Don’t leave me stranded here
I can’t get used to this lifestyle
—Talking Heads, “(Nothing But) Flowers”
Life in Suburbia quickly became lukewarm.
It was Easter, and as was the custom,
we put Peeps in the microwave, watched them swell and spin, slow
as the prom dance floor, seeing stars until they almost burst—
Who here hasn’t failed
to banish the old jingles?
This is the parking lot of my discontent:
Starbucks, blank blank, black tar, blank blank,
Chic Fil-A with extra sauce, et cetera—
We all know about having
too much of a good thing.
I washed a Xanax down with coffee and felt perfectly status quo.
There was a pleasant chill though the sun was shining,
I looked into it and I almost felt—
No. I bought three things for dinner. White packages inside white boxes. In the parking lot
there was a great expanse. I forget what it was for but there was caution tape around it.
Shopping carts rattle like bones, the highway left with distant honks.
Plastic water bottle crackle. Shitty plastic bag shuffle.
Whoever you are, promise you’ll pardon our mess.
Take this syringe, for example.
Certain methods of extracting love may be easier,
but they won’t be as effective.
Instead of trying to talk to you, I wrap my idea of love
around a china bone: I am getting tired
and no one will respond. But also, to what?
Things keep disappearing from the nightstand,
like my whole removable life grows legs
and walks off while I’m sleeping.
I don’t know where anything goes, but we can find out
tonight, over packs and packs of cigarettes. I’ll take the extras—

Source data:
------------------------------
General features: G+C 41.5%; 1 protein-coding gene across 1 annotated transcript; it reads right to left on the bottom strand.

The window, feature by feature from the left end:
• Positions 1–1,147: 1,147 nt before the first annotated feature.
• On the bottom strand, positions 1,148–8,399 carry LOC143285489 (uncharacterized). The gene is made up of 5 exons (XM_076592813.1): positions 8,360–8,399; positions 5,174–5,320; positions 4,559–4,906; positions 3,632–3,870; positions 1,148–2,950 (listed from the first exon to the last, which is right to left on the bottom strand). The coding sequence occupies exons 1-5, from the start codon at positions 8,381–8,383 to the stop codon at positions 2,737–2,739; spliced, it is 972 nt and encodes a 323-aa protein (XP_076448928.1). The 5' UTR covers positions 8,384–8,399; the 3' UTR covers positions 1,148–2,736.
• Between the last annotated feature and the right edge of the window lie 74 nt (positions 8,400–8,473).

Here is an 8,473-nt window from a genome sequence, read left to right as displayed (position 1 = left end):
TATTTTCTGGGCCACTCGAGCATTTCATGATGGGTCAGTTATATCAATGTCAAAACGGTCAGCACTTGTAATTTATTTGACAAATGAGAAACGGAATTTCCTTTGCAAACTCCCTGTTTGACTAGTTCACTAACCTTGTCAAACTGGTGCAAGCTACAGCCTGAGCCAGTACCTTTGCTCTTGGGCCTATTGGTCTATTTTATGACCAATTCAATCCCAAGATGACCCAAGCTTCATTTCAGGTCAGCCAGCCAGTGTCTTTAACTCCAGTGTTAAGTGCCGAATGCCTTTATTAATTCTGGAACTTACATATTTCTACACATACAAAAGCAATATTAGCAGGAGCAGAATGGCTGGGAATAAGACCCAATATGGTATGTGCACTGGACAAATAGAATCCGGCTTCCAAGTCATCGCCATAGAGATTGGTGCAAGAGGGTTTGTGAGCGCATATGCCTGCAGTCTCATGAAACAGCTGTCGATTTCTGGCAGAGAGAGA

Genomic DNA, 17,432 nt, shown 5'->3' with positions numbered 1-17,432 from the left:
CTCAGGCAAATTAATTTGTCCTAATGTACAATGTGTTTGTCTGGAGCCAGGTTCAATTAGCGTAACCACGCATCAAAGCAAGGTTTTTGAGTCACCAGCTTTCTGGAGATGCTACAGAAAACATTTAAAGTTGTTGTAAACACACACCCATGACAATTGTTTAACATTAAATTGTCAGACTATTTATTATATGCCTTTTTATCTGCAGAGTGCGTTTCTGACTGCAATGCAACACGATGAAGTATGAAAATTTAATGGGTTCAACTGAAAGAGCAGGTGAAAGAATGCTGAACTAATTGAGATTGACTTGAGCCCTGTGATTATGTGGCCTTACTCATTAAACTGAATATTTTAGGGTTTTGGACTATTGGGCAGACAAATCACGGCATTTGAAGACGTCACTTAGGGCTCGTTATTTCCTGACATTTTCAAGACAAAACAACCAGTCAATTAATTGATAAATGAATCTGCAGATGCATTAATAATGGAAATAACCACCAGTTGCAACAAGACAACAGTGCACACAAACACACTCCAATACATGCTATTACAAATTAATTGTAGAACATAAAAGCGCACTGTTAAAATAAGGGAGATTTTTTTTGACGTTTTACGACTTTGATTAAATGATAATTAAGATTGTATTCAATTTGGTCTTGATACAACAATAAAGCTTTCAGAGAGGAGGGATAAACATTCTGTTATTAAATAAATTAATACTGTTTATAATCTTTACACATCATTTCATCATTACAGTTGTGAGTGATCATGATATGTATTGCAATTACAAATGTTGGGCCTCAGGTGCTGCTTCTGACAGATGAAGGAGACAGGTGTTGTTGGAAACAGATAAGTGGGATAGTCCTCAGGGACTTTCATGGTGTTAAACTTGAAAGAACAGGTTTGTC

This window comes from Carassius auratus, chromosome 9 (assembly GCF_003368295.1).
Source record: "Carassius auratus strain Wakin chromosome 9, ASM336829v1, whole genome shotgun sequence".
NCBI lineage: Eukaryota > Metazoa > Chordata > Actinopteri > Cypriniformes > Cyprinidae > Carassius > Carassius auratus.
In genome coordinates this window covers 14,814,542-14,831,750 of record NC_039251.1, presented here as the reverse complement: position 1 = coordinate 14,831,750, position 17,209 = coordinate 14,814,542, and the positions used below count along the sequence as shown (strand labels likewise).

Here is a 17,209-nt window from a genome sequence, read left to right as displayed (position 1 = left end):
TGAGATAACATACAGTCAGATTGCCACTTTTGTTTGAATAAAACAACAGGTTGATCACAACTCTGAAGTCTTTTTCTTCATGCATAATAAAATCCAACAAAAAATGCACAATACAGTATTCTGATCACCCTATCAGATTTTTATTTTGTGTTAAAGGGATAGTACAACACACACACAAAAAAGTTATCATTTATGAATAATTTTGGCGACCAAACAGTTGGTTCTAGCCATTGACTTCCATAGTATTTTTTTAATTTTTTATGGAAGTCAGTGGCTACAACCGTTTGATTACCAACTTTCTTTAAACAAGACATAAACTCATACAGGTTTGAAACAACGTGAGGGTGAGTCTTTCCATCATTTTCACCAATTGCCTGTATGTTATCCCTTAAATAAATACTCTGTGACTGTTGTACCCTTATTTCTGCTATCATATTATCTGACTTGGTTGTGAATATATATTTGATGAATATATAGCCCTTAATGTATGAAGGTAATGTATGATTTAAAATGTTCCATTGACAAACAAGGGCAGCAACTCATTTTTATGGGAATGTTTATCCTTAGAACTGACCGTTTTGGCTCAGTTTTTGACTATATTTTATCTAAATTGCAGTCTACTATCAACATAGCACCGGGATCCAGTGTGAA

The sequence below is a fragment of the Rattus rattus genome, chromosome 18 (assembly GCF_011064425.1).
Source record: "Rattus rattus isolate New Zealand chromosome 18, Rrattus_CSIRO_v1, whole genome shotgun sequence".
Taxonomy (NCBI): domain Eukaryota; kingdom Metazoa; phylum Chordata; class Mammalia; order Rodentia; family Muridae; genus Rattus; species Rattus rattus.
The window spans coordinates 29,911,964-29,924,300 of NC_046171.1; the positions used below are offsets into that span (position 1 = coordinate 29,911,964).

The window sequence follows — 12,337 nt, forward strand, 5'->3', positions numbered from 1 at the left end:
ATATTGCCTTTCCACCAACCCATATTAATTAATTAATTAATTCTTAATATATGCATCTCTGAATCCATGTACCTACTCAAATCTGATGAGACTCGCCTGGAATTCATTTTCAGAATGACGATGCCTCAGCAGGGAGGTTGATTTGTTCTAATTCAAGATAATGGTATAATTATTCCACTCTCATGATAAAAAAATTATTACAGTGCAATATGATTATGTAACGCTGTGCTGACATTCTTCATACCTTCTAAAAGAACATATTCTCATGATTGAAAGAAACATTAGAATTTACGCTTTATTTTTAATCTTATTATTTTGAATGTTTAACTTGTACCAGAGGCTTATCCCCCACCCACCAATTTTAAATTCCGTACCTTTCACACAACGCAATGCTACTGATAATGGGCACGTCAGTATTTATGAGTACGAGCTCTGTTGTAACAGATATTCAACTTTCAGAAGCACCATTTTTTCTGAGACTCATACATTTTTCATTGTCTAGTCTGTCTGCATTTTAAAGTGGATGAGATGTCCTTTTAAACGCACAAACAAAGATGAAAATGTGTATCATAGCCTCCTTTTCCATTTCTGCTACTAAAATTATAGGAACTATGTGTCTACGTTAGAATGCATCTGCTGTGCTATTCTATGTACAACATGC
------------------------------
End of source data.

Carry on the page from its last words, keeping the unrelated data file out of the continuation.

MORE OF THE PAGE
I don't mean—is there more wine?
Oh god I am trying to find a place.
A sign that shows good things are going to happen
and we can have whatever we want, for free.
In any case, I have to remember to breathe,
and keep at least one surprise. Like the next morning,
when something will vanish that isn't small.
Garçon, finish your spiel or I might keel over!
About this dinner there is nothing I trust.
Barbacoa, tequila, and a blue-eyed barkeep.
I like sweet, but not too sweet—
nothing’s free in this world. A round on the house
gets him muttering; over chicken, his suspicions
become war. Empathetic oh-honey looks from the staff
and I’m thinking, I beg you to ruin this:
somebody, spilled wine, maitre-d, anybody,
escape me to the powder room!
Another such victory and I am undone.
How much more careful can I get?
Am I doomed to fog up the mirror again?
By candlelight our talk has turned sullen,
turned to trench warfare. So okay, I see it, I’ll go now:
I love you stopped having the right of way,
and my best intentions suffocate: but at least they can admit
when they’ve won the battle but lost the war.
Whosoever had a seasonal hell, this was certainly it:
the brother of whatever my peace got snagged on, passing—
the sudden turn of a careless word into an argument,
drinks diluting in the jar while complaints rehearsed in the mirror.
So I ran, my mind turned panoramic. I was 360˚ of apology,
all day long I was apology! Sorries to the grocer, the mailman,
the sad flesh at the back of the old woman’s arm.
It got so I didn’t have to even make mistakes; I nipped them in the bud
with my endless forgive me, and eventually stopped going outside for fear
I’d brush a stranger’s hand with mine or step on a bug unwittingly.
It was written: the lonesome curse of the only child, who worries,
who thinks of only herself and her world inside the apartment, flooded
with gray light and hammer noise from under next door’s blue tarps.
Cancels that mythology, she does, and rides away upon a swift horse.
Katie Byrum lives in Brooklyn and tends bar in Manhattan. In 2012, she received her MFA from Hunter College, where she was the awarded the Academy of American Poets Prize. Her first collection of poems is forthcoming from Forklift Ink. You can read more here